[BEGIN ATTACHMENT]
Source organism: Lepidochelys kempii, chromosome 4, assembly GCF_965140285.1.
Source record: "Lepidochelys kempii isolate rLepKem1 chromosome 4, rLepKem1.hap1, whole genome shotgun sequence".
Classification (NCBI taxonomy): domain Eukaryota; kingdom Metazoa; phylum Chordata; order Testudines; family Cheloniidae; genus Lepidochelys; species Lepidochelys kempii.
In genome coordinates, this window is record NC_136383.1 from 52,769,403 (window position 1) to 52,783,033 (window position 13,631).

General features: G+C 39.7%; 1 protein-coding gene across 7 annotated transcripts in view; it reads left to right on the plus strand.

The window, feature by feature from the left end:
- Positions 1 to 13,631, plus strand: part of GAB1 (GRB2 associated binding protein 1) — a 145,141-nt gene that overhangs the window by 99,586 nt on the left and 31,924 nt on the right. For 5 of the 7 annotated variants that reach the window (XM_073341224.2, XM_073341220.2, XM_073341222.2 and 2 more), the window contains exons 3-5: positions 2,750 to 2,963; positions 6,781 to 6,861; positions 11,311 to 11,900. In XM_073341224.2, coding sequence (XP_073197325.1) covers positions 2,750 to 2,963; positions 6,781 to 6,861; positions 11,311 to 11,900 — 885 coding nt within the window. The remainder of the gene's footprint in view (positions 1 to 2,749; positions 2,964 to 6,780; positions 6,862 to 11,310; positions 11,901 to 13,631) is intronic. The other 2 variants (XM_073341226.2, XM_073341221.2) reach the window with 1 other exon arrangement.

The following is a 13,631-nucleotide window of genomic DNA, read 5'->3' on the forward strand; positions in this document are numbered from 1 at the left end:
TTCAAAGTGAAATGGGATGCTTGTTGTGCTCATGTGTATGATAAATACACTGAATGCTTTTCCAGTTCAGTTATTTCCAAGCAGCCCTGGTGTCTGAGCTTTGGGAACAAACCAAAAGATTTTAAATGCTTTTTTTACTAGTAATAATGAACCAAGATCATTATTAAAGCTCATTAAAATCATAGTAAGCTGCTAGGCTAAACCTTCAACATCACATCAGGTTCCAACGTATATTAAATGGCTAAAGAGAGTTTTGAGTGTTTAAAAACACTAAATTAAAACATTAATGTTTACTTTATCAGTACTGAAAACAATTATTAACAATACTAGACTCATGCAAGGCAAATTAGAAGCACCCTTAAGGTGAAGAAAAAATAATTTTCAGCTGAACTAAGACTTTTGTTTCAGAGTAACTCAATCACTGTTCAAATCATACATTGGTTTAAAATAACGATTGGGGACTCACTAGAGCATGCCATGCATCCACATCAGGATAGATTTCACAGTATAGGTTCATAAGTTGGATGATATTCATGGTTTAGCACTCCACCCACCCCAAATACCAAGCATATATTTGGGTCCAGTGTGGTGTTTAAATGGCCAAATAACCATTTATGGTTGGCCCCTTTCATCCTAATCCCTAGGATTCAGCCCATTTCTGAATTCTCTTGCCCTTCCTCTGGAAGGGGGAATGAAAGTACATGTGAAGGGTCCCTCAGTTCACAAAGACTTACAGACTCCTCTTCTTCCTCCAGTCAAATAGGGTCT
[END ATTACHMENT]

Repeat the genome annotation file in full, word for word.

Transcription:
Source organism: Lepidochelys kempii, chromosome 4, assembly GCF_965140285.1.
Source record: "Lepidochelys kempii isolate rLepKem1 chromosome 4, rLepKem1.hap1, whole genome shotgun sequence".
Classification (NCBI taxonomy): domain Eukaryota; kingdom Metazoa; phylum Chordata; order Testudines; family Cheloniidae; genus Lepidochelys; species Lepidochelys kempii.
In genome coordinates, this window is record NC_136383.1 from 52,769,403 (window position 1) to 52,783,033 (window position 13,631).

General features: G+C 39.7%; 1 protein-coding gene across 7 annotated transcripts in view; it reads left to right on the plus strand.

The window, feature by feature from the left end:
- Positions 1 to 13,631, plus strand: part of GAB1 (GRB2 associated binding protein 1) — a 145,141-nt gene that overhangs the window by 99,586 nt on the left and 31,924 nt on the right. For 5 of the 7 annotated variants that reach the window (XM_073341224.2, XM_073341220.2, XM_073341222.2 and 2 more), the window contains exons 3-5: positions 2,750 to 2,963; positions 6,781 to 6,861; positions 11,311 to 11,900. In XM_073341224.2, coding sequence (XP_073197325.1) covers positions 2,750 to 2,963; positions 6,781 to 6,861; positions 11,311 to 11,900 — 885 coding nt within the window. The remainder of the gene's footprint in view (positions 1 to 2,749; positions 2,964 to 6,780; positions 6,862 to 11,310; positions 11,901 to 13,631) is intronic. The other 2 variants (XM_073341226.2, XM_073341221.2) reach the window with 1 other exon arrangement.

The following is a 13,631-nucleotide window of genomic DNA, read 5'->3' on the forward strand; positions in this document are numbered from 1 at the left end:
TTCAAAGTGAAATGGGATGCTTGTTGTGCTCATGTGTATGATAAATACACTGAATGCTTTTCCAGTTCAGTTATTTCCAAGCAGCCCTGGTGTCTGAGCTTTGGGAACAAACCAAAAGATTTTAAATGCTTTTTTTACTAGTAATAATGAACCAAGATCATTATTAAAGCTCATTAAAATCATAGTAAGCTGCTAGGCTAAACCTTCAACATCACATCAGGTTCCAACGTATATTAAATGGCTAAAGAGAGTTTTGAGTGTTTAAAAACACTAAATTAAAACATTAATGTTTACTTTATCAGTACTGAAAACAATTATTAACAATACTAGACTCATGCAAGGCAAATTAGAAGCACCCTTAAGGTGAAGAAAAAATAATTTTCAGCTGAACTAAGACTTTTGTTTCAGAGTAACTCAATCACTGTTCAAATCATACATTGGTTTAAAATAACGATTGGGGACTCACTAGAGCATGCCATGCATCCACATCAGGATAGATTTCACAGTATAGGTTCATAAGTTGGATGATATTCATGGTTTAGCACTCCACCCACCCCAAATACCAAGCATATATTTGGGTCCAGTGTGGTGTTTAAATGGCCAAATAACCATTTATGGTTGGCCCCTTTCATCCTAATCCCTAGGATTCAGCCCATTTCTGAATTCTCTTGCCCTTCCTCTGGAAGGGGGAATGAAAGTACATGTGAAGGGTCCCTCAGTTCACAAAGACTTACAGACTCCTCTTCTTCCTCCAGTCAAATAGGGTCT